Beijing Health Department Shuts Down Online Consumer Health Service
BY Jessica McKenzie | Wednesday, May 29 2013
The Beijing Health Department shut down an online medical appointment booking service only three days after it launched. The service had the potential to reduce waits and save patients exorbitant scalper fees. The Health Department claimed that the service misled patients and put their personal information at risk, but the department operates an online reservation service of its own and the new website, by the massive e-commerce site Taobao, threatened that service.
The wait for an appointment at respected hospitals in China can be eight hours or more and professional scalpers sell appointment slots for more than 50 times the cost of a consultation. One family slept on a hospital floor for three nights to get their 8-year-old child to a doctor. The next time they needed a hospital visit – for their daughter's operation – they had two other relatives take turns waiting in line with them. The free Taobao service was meant to help patients avoid such long waits, especially those who might not have time to spend in line, or the cash to pay scalpers.
Beijing spent more than 10 million RMB ($1.6 million) on its own free public service, Beijing Unified Hospital Appointment System, with which the Taobao service would have been in competition.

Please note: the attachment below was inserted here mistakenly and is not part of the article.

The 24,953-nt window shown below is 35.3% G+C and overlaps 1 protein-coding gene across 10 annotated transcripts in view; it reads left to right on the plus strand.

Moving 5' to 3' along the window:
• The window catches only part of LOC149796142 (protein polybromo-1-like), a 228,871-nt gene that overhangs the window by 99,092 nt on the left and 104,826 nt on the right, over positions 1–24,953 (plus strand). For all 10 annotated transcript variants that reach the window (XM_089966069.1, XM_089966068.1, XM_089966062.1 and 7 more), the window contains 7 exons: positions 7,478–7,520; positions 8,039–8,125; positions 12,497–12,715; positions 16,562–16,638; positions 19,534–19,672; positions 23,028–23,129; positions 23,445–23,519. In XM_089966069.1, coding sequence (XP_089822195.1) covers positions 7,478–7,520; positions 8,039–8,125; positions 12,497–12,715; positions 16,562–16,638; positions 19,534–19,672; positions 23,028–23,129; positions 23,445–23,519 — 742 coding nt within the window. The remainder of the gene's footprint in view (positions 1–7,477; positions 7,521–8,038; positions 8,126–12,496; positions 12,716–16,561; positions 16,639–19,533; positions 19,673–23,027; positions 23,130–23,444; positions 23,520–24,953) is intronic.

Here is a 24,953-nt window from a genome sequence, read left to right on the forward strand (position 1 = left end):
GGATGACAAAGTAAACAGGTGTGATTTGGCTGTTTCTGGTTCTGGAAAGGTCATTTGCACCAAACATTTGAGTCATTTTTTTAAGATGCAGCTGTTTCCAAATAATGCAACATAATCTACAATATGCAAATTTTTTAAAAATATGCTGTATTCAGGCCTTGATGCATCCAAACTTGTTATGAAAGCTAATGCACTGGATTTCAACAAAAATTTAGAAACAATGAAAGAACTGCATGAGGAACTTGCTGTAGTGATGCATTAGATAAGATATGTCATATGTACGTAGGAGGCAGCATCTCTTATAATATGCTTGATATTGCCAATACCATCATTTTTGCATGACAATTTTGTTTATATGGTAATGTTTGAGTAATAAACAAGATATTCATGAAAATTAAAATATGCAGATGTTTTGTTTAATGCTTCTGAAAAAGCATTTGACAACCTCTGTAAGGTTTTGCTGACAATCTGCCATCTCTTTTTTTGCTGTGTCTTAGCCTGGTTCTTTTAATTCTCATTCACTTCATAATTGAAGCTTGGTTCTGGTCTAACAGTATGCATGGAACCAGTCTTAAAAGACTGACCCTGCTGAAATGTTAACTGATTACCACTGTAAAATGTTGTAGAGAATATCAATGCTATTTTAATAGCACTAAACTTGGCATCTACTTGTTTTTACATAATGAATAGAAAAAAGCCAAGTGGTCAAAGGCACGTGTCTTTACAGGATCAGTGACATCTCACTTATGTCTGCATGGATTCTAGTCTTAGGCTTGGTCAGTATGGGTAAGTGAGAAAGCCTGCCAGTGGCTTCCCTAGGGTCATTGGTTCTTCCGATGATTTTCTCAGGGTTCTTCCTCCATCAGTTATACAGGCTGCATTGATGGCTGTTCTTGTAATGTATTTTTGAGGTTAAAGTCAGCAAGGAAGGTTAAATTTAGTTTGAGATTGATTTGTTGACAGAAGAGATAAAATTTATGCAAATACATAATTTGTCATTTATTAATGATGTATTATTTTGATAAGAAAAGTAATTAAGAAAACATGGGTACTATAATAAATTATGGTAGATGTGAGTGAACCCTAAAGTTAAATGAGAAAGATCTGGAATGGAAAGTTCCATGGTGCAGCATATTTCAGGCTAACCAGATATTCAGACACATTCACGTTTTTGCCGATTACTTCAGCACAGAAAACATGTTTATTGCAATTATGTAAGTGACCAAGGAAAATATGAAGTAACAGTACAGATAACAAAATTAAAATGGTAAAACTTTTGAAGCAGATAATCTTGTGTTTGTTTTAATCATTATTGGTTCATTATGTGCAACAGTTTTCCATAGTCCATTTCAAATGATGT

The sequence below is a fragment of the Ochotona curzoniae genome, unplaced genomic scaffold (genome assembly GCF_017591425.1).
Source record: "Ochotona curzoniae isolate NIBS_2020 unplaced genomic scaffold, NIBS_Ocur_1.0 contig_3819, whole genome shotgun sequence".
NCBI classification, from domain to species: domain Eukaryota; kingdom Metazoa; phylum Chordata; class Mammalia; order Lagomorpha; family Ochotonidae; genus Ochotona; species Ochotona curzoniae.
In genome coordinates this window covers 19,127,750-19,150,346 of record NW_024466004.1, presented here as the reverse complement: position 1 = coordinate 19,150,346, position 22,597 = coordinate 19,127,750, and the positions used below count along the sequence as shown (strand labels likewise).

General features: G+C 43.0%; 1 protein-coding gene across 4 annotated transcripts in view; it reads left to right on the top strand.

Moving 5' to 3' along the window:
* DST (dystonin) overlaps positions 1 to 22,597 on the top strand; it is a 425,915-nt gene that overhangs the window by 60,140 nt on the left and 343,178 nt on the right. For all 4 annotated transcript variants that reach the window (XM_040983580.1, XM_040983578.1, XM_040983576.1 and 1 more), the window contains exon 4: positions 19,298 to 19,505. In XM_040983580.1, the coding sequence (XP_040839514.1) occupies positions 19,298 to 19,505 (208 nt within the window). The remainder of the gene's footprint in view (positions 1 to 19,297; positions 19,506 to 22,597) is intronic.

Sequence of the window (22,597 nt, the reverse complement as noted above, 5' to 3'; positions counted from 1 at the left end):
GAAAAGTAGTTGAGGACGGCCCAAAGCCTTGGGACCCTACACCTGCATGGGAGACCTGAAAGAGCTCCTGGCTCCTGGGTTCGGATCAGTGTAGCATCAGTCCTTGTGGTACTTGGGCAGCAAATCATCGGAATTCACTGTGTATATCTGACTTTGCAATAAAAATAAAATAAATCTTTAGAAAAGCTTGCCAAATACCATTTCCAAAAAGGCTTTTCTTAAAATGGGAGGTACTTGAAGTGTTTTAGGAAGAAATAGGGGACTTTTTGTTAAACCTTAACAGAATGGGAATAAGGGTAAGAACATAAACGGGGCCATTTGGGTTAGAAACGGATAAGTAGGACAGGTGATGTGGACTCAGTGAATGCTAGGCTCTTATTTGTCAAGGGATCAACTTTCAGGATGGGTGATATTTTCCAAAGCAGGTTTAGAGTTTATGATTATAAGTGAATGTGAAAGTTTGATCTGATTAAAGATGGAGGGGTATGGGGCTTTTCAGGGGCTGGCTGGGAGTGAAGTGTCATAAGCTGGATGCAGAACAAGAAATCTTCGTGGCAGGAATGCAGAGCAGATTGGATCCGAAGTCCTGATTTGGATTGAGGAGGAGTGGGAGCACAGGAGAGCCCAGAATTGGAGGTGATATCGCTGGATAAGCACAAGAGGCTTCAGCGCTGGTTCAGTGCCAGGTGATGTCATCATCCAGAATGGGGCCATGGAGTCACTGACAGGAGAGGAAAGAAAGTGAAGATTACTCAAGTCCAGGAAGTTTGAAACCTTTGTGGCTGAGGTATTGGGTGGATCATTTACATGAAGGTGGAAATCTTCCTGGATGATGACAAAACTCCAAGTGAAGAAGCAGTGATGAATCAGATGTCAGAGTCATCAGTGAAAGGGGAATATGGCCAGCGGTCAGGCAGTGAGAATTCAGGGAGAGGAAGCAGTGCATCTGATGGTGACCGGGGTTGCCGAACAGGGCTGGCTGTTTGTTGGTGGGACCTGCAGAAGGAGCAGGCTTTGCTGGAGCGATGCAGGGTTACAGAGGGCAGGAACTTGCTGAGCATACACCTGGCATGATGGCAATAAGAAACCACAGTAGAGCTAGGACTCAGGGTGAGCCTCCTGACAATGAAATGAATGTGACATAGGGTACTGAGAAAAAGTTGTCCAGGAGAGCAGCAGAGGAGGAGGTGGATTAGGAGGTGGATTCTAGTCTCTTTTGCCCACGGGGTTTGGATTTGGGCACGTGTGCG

Consumers are complaining en masse on social media, and a state-run paper even ran a China Radio Network article that criticized the decision. The opinion piece argued that “The Beijing Health Department says that Taobao is violating consumers' interests but no matter how you look at it the department is having itself make the decision instead of consumers, and avoiding the truth thtat taking a number [at Chinese hospitals] is very difficult.” One Sina Weibo user wrote bitterly, "All the things that benefit ordinary citizens are disputed, while all the things that benefit the government are adopted. This is fundamentally how it is."
According to SINA English, the health authorities in Beijing said the Taobao service directed patients to the government outpatient appointment website, and they did not build their own appointment platform. But if the government service worked so well, why are consumers so inflamed by the removal of the Taobao site? And why are the lines for health appointments still so long?
The service is still available in other cities, and so perhaps it will still do Chinese citizens, outside of Beijing, some good.
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